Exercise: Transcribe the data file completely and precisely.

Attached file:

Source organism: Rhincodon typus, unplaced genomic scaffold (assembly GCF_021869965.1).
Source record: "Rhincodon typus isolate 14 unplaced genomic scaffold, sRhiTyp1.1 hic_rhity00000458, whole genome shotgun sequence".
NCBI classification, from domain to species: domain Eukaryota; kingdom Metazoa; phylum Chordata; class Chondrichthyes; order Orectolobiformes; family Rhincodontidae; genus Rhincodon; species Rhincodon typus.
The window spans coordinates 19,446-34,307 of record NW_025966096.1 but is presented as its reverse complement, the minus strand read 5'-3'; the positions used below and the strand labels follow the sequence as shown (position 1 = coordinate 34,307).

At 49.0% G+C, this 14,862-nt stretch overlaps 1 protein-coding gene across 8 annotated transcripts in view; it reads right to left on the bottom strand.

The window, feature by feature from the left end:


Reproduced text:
Source organism: Rhincodon typus, unplaced genomic scaffold (assembly GCF_021869965.1).
Source record: "Rhincodon typus isolate 14 unplaced genomic scaffold, sRhiTyp1.1 hic_rhity00000458, whole genome shotgun sequence".
NCBI classification, from domain to species: domain Eukaryota; kingdom Metazoa; phylum Chordata; class Chondrichthyes; order Orectolobiformes; family Rhincodontidae; genus Rhincodon; species Rhincodon typus.
The window spans coordinates 19,446-34,307 of record NW_025966096.1 but is presented as its reverse complement, the minus strand read 5'-3'; the positions used below and the strand labels follow the sequence as shown (position 1 = coordinate 34,307).

At 49.0% G+C, this 14,862-nt stretch overlaps 1 protein-coding gene across 8 annotated transcripts in view; it reads right to left on the bottom strand.

The window, feature by feature from the left end: